Sarah J spoke with Simon Calvert from Reform Section 5

Protecting Free Speech

The Government was under mounting pressure last week to axe a controversial law which limits free speech, following a debate in the House of Lords.

The legislation, Section 5 of the Public Order Act 1986, criminalises people who are deemed to have used "insulting words, or behaviour". Examples include a student who told a police officer his horse looked gay, a teenager carrying a sign which read "Scientology is a dangerous cult" and human rights campaigner Peter Tatchell for holding a placard denouncing Hizb ut-Tahrir.

The law has been criticised by free speech campaigners, MPs and human rights activists for having a "chilling effect on free speech". A recent ComRes poll commissioned by the Reform Section 5 campaign showed that 62% of MPs believe it should not be the business of government to outlaw "insults."

Sarah J spoke with Simon Calvert, the Campaign Director for Reform Section 5 Campaign to find out more.

Sarah J: What is the campaign all about?

Simon: The campaign aims to remove the concept of insults from Section 5 of the public order act. Section 5 is one of those pieces of law that was well intentioned, but it's becoming misused. If you ever come across a case in the news of a mission street preacher who's been arrested for preaching ordinary Christian sexual ethics; or somebody whose been arrested for saying something which you know is slightly controversial, it's usually Section 5 that's the villain of the peace. It's especially this idea of having insult in it that causes the problem.

If you ask most people, did you know that the criminal law actually outlaws insult, they're amazed and yet Section 5 does. A lot of people think it should be changed. When I say a lot of people, I mean a very wide section of people. We've been delighted in this campaign to have been having the Christian Institute alongside the National Secular Society, alongside Peter Tatchell, and politicians from across the political spectrum. There's a very wide spectrum of support for reforming this law.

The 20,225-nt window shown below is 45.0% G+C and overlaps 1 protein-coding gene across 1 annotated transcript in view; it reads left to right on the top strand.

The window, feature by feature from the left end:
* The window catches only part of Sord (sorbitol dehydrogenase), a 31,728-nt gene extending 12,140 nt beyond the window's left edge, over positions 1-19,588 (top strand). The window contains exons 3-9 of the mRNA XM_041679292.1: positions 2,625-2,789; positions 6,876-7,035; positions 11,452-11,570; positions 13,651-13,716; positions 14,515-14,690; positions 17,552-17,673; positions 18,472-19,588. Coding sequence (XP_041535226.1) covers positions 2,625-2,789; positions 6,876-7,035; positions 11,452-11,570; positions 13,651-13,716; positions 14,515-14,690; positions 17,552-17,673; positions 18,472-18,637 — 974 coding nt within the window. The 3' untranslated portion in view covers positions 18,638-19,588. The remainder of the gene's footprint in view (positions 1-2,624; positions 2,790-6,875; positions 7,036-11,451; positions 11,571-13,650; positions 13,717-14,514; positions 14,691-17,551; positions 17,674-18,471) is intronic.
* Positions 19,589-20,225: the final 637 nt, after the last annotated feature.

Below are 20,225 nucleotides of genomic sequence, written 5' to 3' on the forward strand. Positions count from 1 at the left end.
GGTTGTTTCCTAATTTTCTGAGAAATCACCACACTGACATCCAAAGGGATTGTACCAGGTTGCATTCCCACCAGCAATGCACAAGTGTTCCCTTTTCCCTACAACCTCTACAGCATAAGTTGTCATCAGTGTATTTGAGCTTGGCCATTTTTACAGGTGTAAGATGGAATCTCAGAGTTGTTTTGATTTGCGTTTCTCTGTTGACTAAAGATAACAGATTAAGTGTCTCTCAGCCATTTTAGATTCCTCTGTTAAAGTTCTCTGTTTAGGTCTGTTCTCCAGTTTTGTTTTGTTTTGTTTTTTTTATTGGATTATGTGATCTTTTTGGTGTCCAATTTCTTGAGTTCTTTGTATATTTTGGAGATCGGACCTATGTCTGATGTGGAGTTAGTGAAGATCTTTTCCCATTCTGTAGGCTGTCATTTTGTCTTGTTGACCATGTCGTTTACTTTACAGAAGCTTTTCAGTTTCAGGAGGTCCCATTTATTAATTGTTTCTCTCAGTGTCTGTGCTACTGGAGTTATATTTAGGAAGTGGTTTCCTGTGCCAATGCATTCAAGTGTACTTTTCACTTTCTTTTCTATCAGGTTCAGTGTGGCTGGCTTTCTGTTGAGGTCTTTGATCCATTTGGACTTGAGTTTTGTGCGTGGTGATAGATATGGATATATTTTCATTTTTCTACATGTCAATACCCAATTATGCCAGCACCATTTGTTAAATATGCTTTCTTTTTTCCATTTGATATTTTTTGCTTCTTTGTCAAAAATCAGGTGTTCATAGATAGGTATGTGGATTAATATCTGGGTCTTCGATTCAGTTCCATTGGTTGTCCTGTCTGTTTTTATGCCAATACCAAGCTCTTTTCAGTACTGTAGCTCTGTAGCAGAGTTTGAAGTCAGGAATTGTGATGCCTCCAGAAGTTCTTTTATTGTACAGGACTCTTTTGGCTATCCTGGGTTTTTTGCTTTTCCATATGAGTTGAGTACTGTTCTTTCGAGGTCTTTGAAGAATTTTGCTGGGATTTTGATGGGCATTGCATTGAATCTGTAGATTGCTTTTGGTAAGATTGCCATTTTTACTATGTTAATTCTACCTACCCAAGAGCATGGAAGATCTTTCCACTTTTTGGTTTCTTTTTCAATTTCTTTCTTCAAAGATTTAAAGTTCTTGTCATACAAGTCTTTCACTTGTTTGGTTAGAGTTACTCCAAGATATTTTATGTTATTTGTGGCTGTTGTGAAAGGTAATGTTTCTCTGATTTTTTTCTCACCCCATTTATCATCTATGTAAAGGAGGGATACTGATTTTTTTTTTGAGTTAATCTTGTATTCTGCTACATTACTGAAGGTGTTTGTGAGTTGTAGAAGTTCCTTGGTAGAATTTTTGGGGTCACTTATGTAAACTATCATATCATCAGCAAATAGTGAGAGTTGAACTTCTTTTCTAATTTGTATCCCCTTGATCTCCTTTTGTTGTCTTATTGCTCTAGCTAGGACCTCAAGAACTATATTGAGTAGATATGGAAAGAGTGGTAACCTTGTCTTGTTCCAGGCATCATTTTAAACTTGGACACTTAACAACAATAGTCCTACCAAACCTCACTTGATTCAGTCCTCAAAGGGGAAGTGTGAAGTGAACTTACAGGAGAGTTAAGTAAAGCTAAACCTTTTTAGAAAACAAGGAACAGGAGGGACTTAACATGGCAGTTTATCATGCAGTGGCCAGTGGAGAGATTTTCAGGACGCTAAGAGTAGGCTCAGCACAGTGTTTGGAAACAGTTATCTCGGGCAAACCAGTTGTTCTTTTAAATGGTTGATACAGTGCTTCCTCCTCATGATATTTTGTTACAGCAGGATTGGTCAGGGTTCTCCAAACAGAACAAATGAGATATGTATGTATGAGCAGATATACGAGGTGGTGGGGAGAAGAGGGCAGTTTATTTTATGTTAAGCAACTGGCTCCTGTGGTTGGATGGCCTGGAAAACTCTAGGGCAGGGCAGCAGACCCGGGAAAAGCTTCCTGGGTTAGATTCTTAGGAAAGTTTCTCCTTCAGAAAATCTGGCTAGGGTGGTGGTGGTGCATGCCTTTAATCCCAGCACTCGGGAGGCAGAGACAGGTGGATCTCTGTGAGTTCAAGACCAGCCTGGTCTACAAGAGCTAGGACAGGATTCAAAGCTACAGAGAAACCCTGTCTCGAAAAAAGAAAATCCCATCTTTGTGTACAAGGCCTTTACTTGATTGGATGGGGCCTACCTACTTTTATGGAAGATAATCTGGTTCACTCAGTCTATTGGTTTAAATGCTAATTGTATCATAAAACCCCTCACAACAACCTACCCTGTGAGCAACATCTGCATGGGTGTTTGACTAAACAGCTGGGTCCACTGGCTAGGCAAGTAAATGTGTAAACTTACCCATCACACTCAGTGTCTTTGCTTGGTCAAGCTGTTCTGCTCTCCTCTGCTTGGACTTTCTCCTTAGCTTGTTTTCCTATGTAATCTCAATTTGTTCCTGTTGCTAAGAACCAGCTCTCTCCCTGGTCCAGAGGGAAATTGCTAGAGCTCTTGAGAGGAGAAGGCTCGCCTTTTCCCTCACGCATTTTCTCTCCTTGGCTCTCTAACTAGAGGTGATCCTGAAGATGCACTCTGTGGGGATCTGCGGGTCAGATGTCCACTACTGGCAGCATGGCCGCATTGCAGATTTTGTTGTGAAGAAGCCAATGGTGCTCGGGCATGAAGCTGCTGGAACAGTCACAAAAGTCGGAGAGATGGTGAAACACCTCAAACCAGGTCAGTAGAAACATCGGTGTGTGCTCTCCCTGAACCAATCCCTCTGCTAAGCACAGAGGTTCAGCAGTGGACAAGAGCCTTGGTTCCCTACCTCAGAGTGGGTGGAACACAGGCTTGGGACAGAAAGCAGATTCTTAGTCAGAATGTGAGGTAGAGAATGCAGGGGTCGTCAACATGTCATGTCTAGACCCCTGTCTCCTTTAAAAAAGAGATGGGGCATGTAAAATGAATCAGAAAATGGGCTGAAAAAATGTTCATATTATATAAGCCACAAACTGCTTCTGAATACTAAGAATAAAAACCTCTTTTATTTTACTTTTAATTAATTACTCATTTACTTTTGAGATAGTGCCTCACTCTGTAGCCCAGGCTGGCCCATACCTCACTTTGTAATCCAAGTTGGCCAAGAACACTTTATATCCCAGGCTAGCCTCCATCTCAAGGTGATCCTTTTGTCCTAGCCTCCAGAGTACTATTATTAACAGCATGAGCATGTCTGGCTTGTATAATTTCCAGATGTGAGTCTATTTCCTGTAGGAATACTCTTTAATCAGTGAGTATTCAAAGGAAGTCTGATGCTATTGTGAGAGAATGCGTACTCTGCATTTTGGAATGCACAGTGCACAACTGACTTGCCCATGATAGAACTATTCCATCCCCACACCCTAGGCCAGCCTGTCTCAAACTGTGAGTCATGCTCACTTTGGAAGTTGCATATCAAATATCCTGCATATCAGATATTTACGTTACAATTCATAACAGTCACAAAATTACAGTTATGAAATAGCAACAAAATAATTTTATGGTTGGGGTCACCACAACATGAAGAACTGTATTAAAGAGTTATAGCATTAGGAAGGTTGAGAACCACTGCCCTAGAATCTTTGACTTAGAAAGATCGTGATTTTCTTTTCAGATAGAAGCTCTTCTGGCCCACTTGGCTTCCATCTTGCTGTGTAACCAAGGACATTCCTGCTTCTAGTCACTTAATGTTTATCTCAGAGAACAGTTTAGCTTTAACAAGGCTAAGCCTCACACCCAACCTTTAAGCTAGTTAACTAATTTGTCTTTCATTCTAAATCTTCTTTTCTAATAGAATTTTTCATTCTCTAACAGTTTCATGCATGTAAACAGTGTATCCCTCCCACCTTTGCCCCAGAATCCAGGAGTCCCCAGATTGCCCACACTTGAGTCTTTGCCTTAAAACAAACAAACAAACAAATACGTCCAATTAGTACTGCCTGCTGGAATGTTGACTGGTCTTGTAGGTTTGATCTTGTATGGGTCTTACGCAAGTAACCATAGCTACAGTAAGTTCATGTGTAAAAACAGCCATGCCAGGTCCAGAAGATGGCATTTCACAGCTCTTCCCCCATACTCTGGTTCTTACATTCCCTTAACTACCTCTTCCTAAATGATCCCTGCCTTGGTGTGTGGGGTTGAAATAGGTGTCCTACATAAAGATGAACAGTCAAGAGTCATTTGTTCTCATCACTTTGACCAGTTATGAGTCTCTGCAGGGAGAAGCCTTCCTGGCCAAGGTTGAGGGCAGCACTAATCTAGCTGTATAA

Sarah J: You've also had support from Lord MacDonald who is the former Director of Public Prosecutions?

Simon: That's right, yes. He spoke out making very plain his strong support for reforming Section 5. When the former Director of Public Prosecutions says that a law needs changing, you'd hope that the Government would listen. He's also joined by Lord Deer who is the former Majesty's Inspector of Constabulary. Again if you have a very senior policeman like that saying that this law needs looking at, then it suggests that there really is a very strong case. We hope that the Home Office will look very sympathetically at the argument. They have already held a consultation on whether to make this change and we get the impression that large numbers of members of the public responded urging them to strip insults out of Section 5.

Sarah J: Is the debate because it infringes on free speech?